13. Geodirectory (2008) Dublin. An Post Geodirectory LimitedGoogle Scholar
  14. Glazer K, Evandrou M, Tommassini C (2005) The health consequences of multiple roles at older ages in the UK. Health Soc Care Community 13(5):470–477CrossRefGoogle Scholar
  15. Grundy E, Henretta JC (2006) Between elderly parents and adult children: a new look at the intergenerational care provided by the ‘sandwich generation’. Ageing Soc 26:707–722CrossRefGoogle Scholar
  16. Health Research Board and Information Division (2012) Perinatal statistics report. ESRIGoogle Scholar
  17. Kearney PM, Cronin H, O’Regan C, Kamiya Y, Savva GM, Whelan B et al (2011) Cohort profile: the Irish Longitudinal Study on Ageing. Int J Epidemiol 40:877–884PubMedCrossRefGoogle Scholar
  18. Lee S, Colditz GA, Berkman LF, Kawachi I (2003) Caregiving and risk of coronary heart disease in US women: a prospective study. Am J Prev Med 24:113–119PubMedCrossRefGoogle Scholar
  19. Legg L, Weir CJ, Langhorne P, Smith LN, Stott DJ (2013) Is informal caregiving independently associated with poor health? A population-based study. J Epidemiol Community Health 67:95–97PubMedCrossRefGoogle Scholar
  20. Li S, Song L, Feldman MW (2009) Intergenerational support and subjective health of older people in rural China: a gender-based longitudinal study. Australas J Ageing 28:81–86PubMedCrossRefGoogle Scholar
  21. Lunn P, Fahey T (2011) Households and family structures in Ireland: a detailed statistical analysis of census 2006. Family Support Agency/The Economic and Social Research InstituteGoogle Scholar
  22. Murphy-Lawless J, McCarthy J (1999) Recent fertility change in Ireland and the future of Irish fertility. In: Below replacement fertility. Population Bulletin of the United Nations, Special Issue 40/41, pp 235–246, United Nations, New YorkGoogle Scholar
  23. Musil CM, Gordon NL, Warner CB, Zauszniewski JA, Standing T, Wykle M (2011) Grandmothers and caregiving to grandchildren: continuity, change, and outcomes over 24 months. Gerontologist 51:86–100PubMedCentralPubMedCrossRefGoogle Scholar
  24. Rahrig JK, Kabeto MU, Langa KM (2009) Does caring for your spouse harm one’s health? Evidence from a United States nationally-representative sample of older adults. Ageing Soc 29(2):277–293CrossRefGoogle Scholar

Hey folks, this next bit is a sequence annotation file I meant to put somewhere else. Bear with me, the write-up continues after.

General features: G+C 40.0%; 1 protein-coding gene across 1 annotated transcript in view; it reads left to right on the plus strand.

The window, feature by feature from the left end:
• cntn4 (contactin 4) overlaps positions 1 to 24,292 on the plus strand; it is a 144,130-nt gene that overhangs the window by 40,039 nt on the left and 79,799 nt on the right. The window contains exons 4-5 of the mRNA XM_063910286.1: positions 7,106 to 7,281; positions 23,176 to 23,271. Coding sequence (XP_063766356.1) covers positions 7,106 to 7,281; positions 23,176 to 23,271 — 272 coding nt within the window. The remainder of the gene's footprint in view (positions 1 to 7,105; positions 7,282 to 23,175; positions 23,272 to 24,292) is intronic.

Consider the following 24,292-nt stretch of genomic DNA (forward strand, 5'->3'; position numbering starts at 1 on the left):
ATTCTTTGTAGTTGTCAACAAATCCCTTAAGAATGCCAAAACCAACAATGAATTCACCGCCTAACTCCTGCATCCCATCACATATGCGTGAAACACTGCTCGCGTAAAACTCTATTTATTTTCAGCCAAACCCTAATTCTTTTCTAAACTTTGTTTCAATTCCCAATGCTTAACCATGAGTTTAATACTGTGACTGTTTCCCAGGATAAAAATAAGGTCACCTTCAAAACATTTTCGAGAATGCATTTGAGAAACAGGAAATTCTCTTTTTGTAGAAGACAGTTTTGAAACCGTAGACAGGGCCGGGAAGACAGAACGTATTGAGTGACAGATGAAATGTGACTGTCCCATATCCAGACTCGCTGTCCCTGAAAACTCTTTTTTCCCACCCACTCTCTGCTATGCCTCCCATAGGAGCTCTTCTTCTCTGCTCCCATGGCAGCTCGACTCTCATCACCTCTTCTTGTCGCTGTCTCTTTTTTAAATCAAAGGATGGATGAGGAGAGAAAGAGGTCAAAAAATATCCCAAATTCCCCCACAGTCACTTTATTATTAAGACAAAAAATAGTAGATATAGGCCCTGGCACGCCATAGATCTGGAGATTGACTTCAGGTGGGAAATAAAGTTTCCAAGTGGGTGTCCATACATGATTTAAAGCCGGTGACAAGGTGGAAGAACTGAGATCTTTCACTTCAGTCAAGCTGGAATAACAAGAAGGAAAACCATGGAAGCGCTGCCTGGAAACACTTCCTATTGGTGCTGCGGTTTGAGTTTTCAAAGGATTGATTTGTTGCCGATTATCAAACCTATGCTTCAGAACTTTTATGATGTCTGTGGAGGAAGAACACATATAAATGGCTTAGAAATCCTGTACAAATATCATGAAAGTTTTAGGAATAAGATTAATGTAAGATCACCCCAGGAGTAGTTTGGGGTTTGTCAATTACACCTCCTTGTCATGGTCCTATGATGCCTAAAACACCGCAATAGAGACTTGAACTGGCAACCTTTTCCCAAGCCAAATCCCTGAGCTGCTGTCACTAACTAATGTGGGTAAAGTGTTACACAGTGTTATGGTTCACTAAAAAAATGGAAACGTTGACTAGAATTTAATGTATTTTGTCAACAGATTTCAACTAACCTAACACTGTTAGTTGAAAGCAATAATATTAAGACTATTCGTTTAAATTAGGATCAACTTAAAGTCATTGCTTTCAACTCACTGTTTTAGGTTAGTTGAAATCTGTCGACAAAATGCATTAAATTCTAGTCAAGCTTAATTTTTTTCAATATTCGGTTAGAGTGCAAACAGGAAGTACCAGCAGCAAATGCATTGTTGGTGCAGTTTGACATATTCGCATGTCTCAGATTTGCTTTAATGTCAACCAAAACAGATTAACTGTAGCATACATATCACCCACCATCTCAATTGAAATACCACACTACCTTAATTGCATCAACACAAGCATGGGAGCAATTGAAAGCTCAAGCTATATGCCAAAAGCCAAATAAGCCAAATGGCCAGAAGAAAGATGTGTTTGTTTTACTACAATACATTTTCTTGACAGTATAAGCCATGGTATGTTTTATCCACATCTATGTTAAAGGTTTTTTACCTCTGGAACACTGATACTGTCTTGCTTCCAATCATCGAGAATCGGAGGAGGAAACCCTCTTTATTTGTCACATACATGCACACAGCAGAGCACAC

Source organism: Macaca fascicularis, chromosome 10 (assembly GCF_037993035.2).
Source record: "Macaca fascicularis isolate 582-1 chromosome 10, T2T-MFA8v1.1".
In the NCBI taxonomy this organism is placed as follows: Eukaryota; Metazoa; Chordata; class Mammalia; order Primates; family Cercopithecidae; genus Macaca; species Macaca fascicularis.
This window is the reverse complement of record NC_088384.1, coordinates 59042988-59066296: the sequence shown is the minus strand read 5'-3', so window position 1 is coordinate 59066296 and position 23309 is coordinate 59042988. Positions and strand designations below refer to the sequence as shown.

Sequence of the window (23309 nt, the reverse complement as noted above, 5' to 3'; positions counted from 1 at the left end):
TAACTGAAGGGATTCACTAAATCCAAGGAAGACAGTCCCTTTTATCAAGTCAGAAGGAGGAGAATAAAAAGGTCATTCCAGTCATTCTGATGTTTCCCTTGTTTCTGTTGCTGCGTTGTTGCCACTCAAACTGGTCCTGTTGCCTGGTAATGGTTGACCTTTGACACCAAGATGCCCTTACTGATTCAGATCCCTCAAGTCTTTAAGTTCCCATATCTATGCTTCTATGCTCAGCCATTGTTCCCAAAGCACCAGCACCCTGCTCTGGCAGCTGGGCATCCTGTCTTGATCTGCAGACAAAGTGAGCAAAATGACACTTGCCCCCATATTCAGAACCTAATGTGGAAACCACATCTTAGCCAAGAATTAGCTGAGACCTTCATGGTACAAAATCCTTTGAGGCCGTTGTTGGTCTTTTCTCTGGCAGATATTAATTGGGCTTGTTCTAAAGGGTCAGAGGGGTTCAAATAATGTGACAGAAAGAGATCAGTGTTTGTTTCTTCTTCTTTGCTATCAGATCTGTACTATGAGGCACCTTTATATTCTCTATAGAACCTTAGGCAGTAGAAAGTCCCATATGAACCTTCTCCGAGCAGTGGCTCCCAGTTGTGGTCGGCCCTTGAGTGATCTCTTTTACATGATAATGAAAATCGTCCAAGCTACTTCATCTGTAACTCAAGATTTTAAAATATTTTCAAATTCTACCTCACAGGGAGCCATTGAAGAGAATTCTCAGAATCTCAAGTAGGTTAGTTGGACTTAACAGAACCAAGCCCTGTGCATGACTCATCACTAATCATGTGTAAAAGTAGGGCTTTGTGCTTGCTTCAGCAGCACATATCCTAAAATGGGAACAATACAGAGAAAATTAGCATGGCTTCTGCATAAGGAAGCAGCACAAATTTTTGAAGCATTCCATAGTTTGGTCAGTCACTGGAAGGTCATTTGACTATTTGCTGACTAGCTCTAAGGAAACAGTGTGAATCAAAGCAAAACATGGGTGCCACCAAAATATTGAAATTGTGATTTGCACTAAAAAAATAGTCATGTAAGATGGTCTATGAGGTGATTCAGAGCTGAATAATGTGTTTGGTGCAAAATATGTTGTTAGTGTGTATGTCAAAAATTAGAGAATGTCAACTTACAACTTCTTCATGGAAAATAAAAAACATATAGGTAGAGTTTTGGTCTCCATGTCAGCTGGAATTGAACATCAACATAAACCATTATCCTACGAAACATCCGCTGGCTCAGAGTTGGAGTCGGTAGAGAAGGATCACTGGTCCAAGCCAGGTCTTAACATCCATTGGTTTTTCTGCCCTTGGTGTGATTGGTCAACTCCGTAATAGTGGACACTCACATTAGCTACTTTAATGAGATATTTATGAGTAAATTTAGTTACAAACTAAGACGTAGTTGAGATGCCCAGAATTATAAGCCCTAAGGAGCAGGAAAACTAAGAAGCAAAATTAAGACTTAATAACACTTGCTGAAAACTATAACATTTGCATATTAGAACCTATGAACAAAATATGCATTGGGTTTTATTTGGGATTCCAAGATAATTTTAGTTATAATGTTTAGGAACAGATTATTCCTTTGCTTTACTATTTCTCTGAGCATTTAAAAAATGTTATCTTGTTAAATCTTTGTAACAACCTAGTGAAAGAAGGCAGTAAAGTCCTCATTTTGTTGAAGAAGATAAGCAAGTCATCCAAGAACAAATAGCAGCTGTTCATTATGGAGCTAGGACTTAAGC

25. Roll A, Litwin H (2010) Intergenerational financial transfers and mental health: an analysis using SHARE-Israel data. Aging Ment Health 14:203–210PubMedCentralPubMedCrossRefGoogle Scholar
  26. Schulz R, Beach SR (1999) Caregiving as a risk factor for mortality: the Caregiver Health Effects Study. JAMA 282:2215–2219PubMedCrossRefGoogle Scholar
  27. United Nations Department of Economic and Social Affairs, P.D. (2004) World population to 2300. United Nations, New YorkGoogle Scholar
  28. Vahia IV, Meeks TW, Thompson WK, Depp CA, Zisook S, Allison M et al (2010) Subthreshold depression and successful aging in older women. Am J Geriatr Psychiatry 18:212–220PubMedCentralPubMedCrossRefGoogle Scholar
  29. Vlachantoni A, Evandrou M, Falkingham J, Robards J (2013) Informal care, health and mortality. Maturitas 74:114–118PubMedCrossRefGoogle Scholar
  30. Whelan BJ (1979) RANSAM: a random sample design for Ireland. Econ Soc Rev 10:169–174Google Scholar
  31. Wong R, Capoferro C, Soldo BJ (1999) Financial assistance from middle-aged couples to parents and children: racial-ethnic differences. J Gerontol B Psychol Sci Soc Sci 54:S145–S153PubMedCrossRefGoogle Scholar
  32. Zou G (2004) A modified poisson regression approach to prospective studies with binary data. Am J Epidemiol 159:702–706PubMedCrossRefGoogle Scholar

Copyright information

© Swiss School of Public Health 2013

Authors and Affiliations

  • Christine A. McGarrigle
    • 1
    Email author
  • Hilary Cronin
    • 1
  • Rose Anne Kenny
    • 1
    • 2
    • 3
  1. 1.The Irish Longitudinal Study on Ageing (TILDA)Trinity College DublinDublin 2Ireland
  2. 2.Mercer’s Institute for Research on AgeingSt. James’s HospitalDublin 8Ireland
  3. 3.The Trinity Institute of NeuroscienceTrinity College DublinDublin 2Ireland

Personalised recommendations